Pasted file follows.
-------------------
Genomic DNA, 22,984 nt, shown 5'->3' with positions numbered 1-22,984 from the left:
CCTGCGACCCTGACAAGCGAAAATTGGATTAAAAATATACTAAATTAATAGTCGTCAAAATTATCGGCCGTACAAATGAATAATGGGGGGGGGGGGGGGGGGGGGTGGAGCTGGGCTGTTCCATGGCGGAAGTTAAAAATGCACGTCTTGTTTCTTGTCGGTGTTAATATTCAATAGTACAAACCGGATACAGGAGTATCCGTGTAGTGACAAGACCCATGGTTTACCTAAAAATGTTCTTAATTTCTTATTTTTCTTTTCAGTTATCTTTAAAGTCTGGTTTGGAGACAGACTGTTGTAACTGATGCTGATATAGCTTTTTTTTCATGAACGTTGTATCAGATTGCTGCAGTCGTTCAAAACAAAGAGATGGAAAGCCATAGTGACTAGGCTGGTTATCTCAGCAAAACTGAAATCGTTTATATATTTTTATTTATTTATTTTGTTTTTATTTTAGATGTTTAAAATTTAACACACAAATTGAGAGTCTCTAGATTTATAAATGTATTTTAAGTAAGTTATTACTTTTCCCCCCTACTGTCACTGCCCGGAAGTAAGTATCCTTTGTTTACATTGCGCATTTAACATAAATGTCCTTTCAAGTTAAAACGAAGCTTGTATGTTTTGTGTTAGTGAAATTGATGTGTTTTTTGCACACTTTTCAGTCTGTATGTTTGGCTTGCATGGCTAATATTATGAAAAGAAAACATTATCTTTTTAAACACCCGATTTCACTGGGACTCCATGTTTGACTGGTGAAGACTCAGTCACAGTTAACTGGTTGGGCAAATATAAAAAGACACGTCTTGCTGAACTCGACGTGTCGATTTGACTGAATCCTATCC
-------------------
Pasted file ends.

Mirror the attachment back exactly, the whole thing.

Genomic DNA, 22,984 nt, shown 5'->3' with positions numbered 1-22,984 from the left:
CCTGCGACCCTGACAAGCGAAAATTGGATTAAAAATATACTAAATTAATAGTCGTCAAAATTATCGGCCGTACAAATGAATAATGGGGGGGGGGGGGGGGGGGGGTGGAGCTGGGCTGTTCCATGGCGGAAGTTAAAAATGCACGTCTTGTTTCTTGTCGGTGTTAATATTCAATAGTACAAACCGGATACAGGAGTATCCGTGTAGTGACAAGACCCATGGTTTACCTAAAAATGTTCTTAATTTCTTATTTTTCTTTTCAGTTATCTTTAAAGTCTGGTTTGGAGACAGACTGTTGTAACTGATGCTGATATAGCTTTTTTTTCATGAACGTTGTATCAGATTGCTGCAGTCGTTCAAAACAAAGAGATGGAAAGCCATAGTGACTAGGCTGGTTATCTCAGCAAAACTGAAATCGTTTATATATTTTTATTTATTTATTTTGTTTTTATTTTAGATGTTTAAAATTTAACACACAAATTGAGAGTCTCTAGATTTATAAATGTATTTTAAGTAAGTTATTACTTTTCCCCCCTACTGTCACTGCCCGGAAGTAAGTATCCTTTGTTTACATTGCGCATTTAACATAAATGTCCTTTCAAGTTAAAACGAAGCTTGTATGTTTTGTGTTAGTGAAATTGATGTGTTTTTTGCACACTTTTCAGTCTGTATGTTTGGCTTGCATGGCTAATATTATGAAAAGAAAACATTATCTTTTTAAACACCCGATTTCACTGGGACTCCATGTTTGACTGGTGAAGACTCAGTCACAGTTAACTGGTTGGGCAAATATAAAAAGACACGTCTTGCTGAACTCGACGTGTCGATTTGACTGAATCCTATCC